“With the Falcon and using software that we’ve developed, it takes about one flight 10 minutes to fly all around the aircraft, taking 150 high-definition pictures,” he said.

The need for speed, new technologies and repeatable processes was essential after Airbus compressed the A330 development timeline. Gnecco’s idea to use drones helped meet a need. It also sparked new opportunities for Airbus and the airline industry as a whole.

By the end of the year, the drone inspection system will be ready for use across manufacturing and development processes. Gnecco expects to bring hundreds of drones to work for Airbus next year. By digitizing inspections with drones, Airbus could save thousands of hours, speed communications across teams and ramp up aircraft production rate.

A quality inspector can zoom in and out, pan and twist the model searching for anything out of the ordinary, said Gnecco. If damage is identified, it get matched against a model of a flawless fuselage.

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Airbus 3D digital model based on drone data

The precision of the pictures helps the computer system find the diagnosis. With each inspection, the database grows smarter with help from machine learning algorithms.

With each new aircraft inspection, Airbus’ data analytics system gets smarter by using machine learning leverages what Gnecco calls a living database.

“We are performing more than 3,000 inspections per year at Airbus, and we are creating a great database of damage for automatic damage recognition,” he said.

To build the complete system, Gnecco and his team assessed hundreds of companies, analyzing their drone technologies. He spent much of 2015 traveling around the world looking for the best pieces to build a reliable digital inspection system.

“Airlines are contacting us in order to have this technology already, but first we need to ensure a good and reliable experience before deploying it outside. There’s also work to be done with regulations.”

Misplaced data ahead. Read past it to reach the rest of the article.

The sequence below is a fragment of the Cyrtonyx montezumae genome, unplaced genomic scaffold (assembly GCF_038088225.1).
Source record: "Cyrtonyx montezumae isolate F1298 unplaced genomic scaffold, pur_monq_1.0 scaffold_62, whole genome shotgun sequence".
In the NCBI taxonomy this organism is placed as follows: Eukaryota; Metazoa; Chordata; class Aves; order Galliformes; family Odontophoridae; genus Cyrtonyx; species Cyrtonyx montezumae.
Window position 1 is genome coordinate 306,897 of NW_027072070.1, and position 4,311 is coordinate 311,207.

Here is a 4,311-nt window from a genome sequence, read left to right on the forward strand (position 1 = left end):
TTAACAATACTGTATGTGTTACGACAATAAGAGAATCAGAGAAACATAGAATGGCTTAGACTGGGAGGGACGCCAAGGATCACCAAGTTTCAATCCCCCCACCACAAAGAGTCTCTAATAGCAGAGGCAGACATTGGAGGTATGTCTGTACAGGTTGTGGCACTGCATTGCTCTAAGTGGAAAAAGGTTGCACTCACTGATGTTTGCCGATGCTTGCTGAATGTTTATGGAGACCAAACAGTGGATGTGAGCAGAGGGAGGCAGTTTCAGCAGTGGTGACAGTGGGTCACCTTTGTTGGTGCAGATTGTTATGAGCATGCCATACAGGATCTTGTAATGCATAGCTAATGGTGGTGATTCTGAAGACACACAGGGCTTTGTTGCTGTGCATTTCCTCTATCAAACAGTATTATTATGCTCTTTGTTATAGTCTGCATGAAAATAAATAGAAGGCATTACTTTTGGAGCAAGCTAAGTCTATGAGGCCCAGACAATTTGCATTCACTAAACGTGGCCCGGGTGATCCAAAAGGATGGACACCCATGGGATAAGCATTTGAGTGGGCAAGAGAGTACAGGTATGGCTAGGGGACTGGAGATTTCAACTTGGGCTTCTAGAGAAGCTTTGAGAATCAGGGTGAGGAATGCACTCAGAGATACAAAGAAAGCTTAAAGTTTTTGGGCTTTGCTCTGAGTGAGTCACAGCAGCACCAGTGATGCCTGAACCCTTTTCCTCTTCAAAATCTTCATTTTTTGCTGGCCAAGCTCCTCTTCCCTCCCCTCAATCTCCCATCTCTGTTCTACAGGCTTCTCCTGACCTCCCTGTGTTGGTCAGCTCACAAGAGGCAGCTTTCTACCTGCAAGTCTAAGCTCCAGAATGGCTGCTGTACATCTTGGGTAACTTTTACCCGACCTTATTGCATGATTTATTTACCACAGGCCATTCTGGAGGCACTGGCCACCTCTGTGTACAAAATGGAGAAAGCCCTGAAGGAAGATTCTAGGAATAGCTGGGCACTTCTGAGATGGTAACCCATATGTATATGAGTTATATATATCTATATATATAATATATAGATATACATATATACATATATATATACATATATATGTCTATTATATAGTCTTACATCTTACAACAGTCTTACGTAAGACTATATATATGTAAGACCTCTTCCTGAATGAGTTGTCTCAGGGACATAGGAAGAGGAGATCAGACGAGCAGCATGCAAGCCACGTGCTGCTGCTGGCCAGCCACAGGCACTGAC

Before this digital system was built, Gnecco said inspections were rife with paper work, reference numbers, frames, figures and alphabetic letters. Now it’s faster and easier to transfer inspection data across different locations. That means more analysis can be done quickly if needed, and there is always a digital record of the inspection.

Future of Smart Drones

Beyond safety inspections, Gnecco is exploring how drones can be used for better weather measurement and airport surveillance.

“During instrumentation, we use the drone to do the weather measurement so that we can better analyze the acoustics of the engine during certification,” he said. “Before we were using a balloon with sensors that measured conditions every 30 minutes. With a drone we can get better telemetry of the data without losing a sensor at every measurement.”

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Looking ahead, Gnecco can imagine drones with more onboard computer processing and memory so they could be loaded with database info. This would allow them to process images, identify damages and cross-check with the database in real time as it flies around the Aircraft. This could speed up the inspection process even more.

“The future of drones is really about the data they capture and what you do with it,” he said.

This all came about a few years ago after Gnecco shared his idea with Airbus BizLab, the internal innovation and utilization network. Airbus gave Gnecco the green light to create a proof of concept, identify regulations needed. It also led to the creation of a computer analysis and data visualization tool.

“Innovation is not just having an idea, it’s actually making that idea happen.”

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Editor’s note: Learn more about the next generation Falcon, the Intel Falcon 8+ unmanned aerial system with full electronic system redundancy. It is designed with safety, ease, performance and precision for the North American markets. The Falcon 8 and Falcon 8+ devices have not been authorized as required by the rules of the Federal Communications Commission. These devices are not, and may not be, offered for sale or lease, or sold or leased, until authorization is obtained. Safety Certification, CE assessment and other country approvals not yet completed.